Palla and Westermark Signs
Explanation: The Palla sign is demonstrated as enlargement of the right descending pulmonary artery (Fig. 1A).1 On the magnified chest radiograph (Fig. 1B) and the coronal computed tomographic (CT) image (Fig. 1C), the enlargement proximal to the cutoff of the pulmonary artery is more conspicuous. Its diameter is measured at the superior venous angle and the subsequent distal points at 10, 20, and 30 mm.1 The cutoff for the Palla sign at the superior venous angle is 16 mm.2 The chest radiograph demonstrates enlargement of the right descending pulmonary artery at the superior venous angle measuring 2.27 cm in diameter (Fig. 1B). The CT image shows bilateral extensive filling defects in the main and lobar pulmonary arteries (Fig. 1C). It also shows dilated superior vena cava and azygos veins, which indicate elevated central venous pressure (Table). The chest radiograph also shows focal oligemia on the right side of the chest, indicative of Westermark sign (Fig. 1A).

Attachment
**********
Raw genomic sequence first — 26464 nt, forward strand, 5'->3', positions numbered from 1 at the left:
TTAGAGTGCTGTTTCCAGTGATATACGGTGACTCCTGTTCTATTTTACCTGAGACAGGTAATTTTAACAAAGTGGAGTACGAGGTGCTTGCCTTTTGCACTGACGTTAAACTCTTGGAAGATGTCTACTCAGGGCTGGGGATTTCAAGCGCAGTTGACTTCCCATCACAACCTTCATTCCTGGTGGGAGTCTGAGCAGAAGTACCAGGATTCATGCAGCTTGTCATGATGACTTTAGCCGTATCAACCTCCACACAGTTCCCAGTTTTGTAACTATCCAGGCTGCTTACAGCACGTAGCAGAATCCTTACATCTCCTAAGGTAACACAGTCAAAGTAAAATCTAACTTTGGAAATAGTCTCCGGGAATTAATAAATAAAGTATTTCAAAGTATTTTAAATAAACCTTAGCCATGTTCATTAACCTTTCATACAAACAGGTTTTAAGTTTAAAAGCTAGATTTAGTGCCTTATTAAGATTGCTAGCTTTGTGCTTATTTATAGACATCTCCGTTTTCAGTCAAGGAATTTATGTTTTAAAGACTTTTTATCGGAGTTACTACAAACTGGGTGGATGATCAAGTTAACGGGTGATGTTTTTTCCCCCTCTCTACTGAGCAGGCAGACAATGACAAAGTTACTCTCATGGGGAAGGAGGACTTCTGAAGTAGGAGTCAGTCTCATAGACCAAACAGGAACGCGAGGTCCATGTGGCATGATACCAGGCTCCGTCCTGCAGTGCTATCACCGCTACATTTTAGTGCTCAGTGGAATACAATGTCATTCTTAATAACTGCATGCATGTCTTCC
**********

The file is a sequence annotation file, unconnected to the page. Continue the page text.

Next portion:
Discussion: In 1983, Palla et al1 noticed that in approximately one-fourth of confirmed pulmonary embolism cases studied the right descending pulmonary artery was enlarged and assumed a “sausage” appearance on chest radiographs. Although rare, the Palla sign can be seen in combination with other signs such as the Hampton hump, the Westermark sign, and the Fleischner sign, and together they can aid in the diagnosis of pulmonary embolism.3–6 In 1934, Neil Westermark was the first to describe regional oligemia distal to occlusive pulmonary embolus seen as region of increased translucency on chest radiograph and which now the sign bears his name.4–6 The Polo mint sign and railway track sign are partial filling defects seen on axial and longitudinal imaging of vessels on CT scans, respectively, and may also support the diagnosis.5,7 The Palla sign with Westermark sign suggests an embolic occlusion of a lobar or segmental pulmonary artery or widespread occlusion in small arteries.